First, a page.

Welcome to my blog

This is it! I've given up work -retired from the rat race and am about to start on a 10 year adventure, doing all those things I've been meaning to do but never had the time to do them. I've offloaded my responsibilities and it is now my time. So follow my adventures and see whether I actually manage anything!



Monday, 13 January 2014

Lloyd's shipping register

Lloyd's register is one of the great institutions of the City of London. It was founded in 1760 in the same way that Lloyd's of London began with meetings of merchants, underwriters and others associated with shipping all taking place in  Edward Lloyd's coffee house. The present building on the corner of Fenchurch Street was built in 1901 in this Edwardian baroque style



In the following 70 years Lloyd's register expanded into 4 adjacent office blocks and became a jumble of buildings. Rather than moving premises a major redevelopment took place where the facade of Coronation House was kept but the whole structure behind it was demolished. Richard Rogers,the architect, has married the old with the new and created a very interesting building. The existing outer shell had to be retained due to planner's restrictions so Rogers built two glass towers 12 and 14 storeys high with another 7 storeys of space behind the Coronation fa├žade.


































The best of the original building has been retained such as the old reception hall with its marble staircase.








This is the Rose window above the staircase which has a ship at its centre surrounded by the emblems of the UK: the English rose, the Scottish thistle, the Irish shamrock and supposedly the Welsh leek (but I can't see it).






Half way up the staircase is 'The figure of Maritime Commerce'








The staircase leads to the  general committee room.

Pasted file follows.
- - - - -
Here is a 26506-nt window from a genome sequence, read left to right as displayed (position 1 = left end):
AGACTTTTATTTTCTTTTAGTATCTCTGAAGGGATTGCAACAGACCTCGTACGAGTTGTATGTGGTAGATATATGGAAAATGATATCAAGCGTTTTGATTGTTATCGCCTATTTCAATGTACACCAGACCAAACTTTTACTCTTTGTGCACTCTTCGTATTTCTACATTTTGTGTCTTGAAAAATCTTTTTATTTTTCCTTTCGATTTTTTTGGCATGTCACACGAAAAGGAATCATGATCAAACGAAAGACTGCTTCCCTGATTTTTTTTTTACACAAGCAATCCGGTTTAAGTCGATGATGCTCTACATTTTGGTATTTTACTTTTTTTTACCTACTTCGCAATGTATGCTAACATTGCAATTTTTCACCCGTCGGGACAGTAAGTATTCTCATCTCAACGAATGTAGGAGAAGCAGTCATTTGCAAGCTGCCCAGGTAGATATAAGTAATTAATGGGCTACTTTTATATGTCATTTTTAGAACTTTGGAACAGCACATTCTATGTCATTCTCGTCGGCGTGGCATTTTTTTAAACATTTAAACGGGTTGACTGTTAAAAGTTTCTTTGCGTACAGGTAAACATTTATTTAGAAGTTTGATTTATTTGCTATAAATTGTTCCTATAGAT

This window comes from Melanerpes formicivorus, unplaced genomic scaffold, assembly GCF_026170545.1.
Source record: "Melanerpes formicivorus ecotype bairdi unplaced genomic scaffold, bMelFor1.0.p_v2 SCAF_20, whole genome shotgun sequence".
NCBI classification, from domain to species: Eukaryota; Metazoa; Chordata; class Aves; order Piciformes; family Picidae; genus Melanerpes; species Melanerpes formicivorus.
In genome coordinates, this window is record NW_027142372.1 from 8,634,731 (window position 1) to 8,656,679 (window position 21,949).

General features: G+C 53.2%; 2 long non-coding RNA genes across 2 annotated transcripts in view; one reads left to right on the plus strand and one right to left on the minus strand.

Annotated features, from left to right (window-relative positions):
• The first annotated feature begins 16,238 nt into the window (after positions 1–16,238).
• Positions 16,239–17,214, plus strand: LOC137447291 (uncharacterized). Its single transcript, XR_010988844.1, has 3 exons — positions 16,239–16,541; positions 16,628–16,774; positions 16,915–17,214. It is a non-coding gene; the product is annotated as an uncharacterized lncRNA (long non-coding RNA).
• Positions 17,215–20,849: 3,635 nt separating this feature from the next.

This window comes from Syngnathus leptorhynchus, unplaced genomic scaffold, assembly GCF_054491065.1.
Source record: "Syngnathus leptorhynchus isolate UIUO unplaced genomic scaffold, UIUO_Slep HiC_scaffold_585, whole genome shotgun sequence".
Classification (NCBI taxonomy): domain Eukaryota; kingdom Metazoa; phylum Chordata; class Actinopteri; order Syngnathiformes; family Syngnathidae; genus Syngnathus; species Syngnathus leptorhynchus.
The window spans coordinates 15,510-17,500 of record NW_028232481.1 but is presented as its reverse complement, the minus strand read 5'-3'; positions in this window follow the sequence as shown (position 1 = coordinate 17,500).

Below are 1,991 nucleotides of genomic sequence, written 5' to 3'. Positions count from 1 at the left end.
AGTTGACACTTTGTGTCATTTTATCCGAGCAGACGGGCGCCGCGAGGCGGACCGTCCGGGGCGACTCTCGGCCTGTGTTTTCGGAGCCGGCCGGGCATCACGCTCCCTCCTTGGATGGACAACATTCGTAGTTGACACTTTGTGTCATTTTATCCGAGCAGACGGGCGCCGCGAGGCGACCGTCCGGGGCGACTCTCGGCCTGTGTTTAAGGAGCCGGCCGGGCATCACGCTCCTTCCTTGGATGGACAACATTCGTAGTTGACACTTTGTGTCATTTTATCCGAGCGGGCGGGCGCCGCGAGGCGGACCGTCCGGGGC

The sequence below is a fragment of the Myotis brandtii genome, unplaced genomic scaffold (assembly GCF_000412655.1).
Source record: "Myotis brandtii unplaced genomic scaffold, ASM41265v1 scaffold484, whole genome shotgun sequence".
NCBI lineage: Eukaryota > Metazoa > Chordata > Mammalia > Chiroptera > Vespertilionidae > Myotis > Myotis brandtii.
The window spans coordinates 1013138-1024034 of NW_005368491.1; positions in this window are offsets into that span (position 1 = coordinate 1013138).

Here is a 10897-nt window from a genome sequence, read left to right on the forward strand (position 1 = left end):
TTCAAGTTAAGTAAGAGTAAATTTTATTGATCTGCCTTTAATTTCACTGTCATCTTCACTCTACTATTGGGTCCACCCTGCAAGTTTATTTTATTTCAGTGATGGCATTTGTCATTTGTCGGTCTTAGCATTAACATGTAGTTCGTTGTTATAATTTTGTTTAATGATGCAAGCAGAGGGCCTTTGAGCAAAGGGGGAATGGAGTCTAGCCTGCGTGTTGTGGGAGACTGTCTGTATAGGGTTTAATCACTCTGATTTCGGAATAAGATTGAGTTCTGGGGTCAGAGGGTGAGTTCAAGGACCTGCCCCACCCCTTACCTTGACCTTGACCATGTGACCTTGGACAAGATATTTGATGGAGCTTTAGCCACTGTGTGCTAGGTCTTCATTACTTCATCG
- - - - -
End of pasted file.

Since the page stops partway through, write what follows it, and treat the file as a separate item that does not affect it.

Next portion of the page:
A tapestry hanging in the style of William Morris Damask pattern ( this is a copy with the original being in the V and A museum).













The barrel vaulted ceiling  inspired by Michelangelo Sistine chapel ceiling.



The room is still used by Lloyd's Registers General advisory committee and on other formal occasions.

Our World Tuesday Graphic

22 comments:

  1. What a great tour, I'll have to add it to my list to visit

    ReplyDelete
  2. Such beautiful details in the old building, and how wonderful that they were preserved.

    ReplyDelete
  3. What a wonderful tour through Lloyd's Register! I love the stained Rose Window. I can see what you mean about being a "city girl!"

    ReplyDelete
  4. Wonderful shots and a very interesting and informative narrative.

    ReplyDelete
  5. A fascinating tour - many thanks

    ReplyDelete
  6. Good work on the part of the architect and the workers. It really is quite stunning. The challenge is having the same done with lesser buildings.

    ReplyDelete
  7. A very interesting post. Your photos are fascinating and I enjoy the way you add interesting details to places I have read about for years!

    ReplyDelete
  8. Is this building open to the general public? It is wonderfu -- you are the best retired person in the world, I swear!

    ReplyDelete
  9. What a grand building. What an interesting post.

    ReplyDelete
  10. Never thought I'd be toured through Lloyd's of London like this! Thank you. :-)

    ReplyDelete
  11. What a cool building! Thanks for sharing your photos.

    ReplyDelete
  12. So many great things to see here.

    ReplyDelete
  13. Something else to see ! My list becomes longer and longer, lol !
    BTW the Renovation of the Waterloo Battle field is here http://gattinatravels.blogspot.com/ I wonder if they will have finished for next year ! Looks as if the works have stopped !

    ReplyDelete
  14. It is great that they have kept parts of the original building. Such history in your country.

    ReplyDelete
  15. Wonderful looking the both Interior and exterior areas of the building..

    ReplyDelete
  16. It like it when an architect tries to mix the old with the new with respect for the old buildings treasures.

    ReplyDelete
  17. Great detail in the architecture - I wonder if the window will be changed if Scotland votes for independence??

    Saw more wildlife in the ocean today - pictures to follow.

    Cheers - Stewart M - Melbourne

    ReplyDelete
  18. I so love your posts that take me inside London. Each time I have something new to add to my next London visit.

    ReplyDelete
  19. What a wonderful building with the wise retaining of that ornate original facade ... I should imagine that many wheelings and dealings went on in that elegant Committee room. The vaulted ceiling is a real treasure.

    ReplyDelete
  20. Wow, this buildings shows off the art wonders of the past in painting and marble and I love the tapestry!

    ReplyDelete
  21. well, it does have some nice features. :)

    ReplyDelete

Thank-you for reading my blog. I would love to read your comments.